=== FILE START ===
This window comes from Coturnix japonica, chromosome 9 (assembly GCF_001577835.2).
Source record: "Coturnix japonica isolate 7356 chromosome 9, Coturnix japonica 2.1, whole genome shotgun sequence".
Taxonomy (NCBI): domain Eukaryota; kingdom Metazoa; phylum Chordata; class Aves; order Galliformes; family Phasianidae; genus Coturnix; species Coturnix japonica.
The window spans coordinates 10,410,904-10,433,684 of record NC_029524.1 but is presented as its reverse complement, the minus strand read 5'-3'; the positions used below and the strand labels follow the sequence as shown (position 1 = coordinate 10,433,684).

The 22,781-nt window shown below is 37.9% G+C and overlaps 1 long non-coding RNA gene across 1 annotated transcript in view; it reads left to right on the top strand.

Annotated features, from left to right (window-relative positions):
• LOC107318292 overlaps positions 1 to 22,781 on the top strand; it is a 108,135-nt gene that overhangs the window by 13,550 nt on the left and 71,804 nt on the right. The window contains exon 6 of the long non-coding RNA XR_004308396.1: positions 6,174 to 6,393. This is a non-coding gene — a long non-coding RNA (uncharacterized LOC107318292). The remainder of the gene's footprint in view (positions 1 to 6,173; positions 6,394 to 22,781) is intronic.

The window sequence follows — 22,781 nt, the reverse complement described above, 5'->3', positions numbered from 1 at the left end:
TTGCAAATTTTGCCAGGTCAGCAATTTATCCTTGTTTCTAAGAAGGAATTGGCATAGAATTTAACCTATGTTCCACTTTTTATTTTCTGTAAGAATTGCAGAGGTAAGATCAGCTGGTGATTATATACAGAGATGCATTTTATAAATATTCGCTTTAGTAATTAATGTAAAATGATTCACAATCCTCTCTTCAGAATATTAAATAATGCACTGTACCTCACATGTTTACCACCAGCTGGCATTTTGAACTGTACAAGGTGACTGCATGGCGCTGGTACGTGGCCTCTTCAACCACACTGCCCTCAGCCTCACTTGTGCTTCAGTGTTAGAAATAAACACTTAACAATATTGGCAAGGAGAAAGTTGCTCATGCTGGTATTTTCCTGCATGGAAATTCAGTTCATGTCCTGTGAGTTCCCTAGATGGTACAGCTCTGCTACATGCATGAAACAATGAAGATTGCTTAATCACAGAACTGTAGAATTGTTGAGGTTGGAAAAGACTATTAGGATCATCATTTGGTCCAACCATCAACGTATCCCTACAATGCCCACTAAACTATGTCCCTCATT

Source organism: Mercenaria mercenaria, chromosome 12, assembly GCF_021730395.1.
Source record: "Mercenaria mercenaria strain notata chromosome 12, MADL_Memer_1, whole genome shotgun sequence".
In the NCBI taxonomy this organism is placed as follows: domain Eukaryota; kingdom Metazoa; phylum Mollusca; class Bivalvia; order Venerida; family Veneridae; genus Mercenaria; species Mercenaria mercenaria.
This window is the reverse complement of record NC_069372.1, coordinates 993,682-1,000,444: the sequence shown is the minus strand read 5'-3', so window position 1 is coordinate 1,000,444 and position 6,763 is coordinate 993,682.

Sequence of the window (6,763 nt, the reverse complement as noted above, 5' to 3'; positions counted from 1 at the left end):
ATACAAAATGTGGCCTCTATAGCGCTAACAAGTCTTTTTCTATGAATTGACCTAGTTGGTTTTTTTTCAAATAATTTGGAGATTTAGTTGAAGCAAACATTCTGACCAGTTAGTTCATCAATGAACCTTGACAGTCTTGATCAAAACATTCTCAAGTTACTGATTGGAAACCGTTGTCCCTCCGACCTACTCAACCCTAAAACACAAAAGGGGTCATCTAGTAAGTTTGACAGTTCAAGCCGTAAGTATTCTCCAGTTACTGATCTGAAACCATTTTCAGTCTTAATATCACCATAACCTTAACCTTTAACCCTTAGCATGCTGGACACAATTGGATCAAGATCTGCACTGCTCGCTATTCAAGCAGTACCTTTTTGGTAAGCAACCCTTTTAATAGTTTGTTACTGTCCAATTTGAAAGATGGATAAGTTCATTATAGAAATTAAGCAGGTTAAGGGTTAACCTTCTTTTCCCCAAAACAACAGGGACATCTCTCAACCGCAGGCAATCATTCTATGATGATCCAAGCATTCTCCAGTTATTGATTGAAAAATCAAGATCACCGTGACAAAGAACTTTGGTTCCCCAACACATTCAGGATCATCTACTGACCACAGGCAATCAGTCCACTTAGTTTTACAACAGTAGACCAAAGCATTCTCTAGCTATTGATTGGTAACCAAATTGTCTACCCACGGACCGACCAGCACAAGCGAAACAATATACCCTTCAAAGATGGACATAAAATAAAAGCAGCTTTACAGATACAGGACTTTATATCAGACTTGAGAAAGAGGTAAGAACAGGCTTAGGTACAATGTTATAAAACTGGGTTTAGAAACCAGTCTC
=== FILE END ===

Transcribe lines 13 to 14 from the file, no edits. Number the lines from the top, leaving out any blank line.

This window is the reverse complement of record NC_069372.1, coordinates 993,682-1,000,444: the sequence shown is the minus strand read 5'-3', so window position 1 is coordinate 1,000,444 and position 6,763 is coordinate 993,682.

Sequence of the window (6,763 nt, the reverse complement as noted above, 5' to 3'; positions counted from 1 at the left end):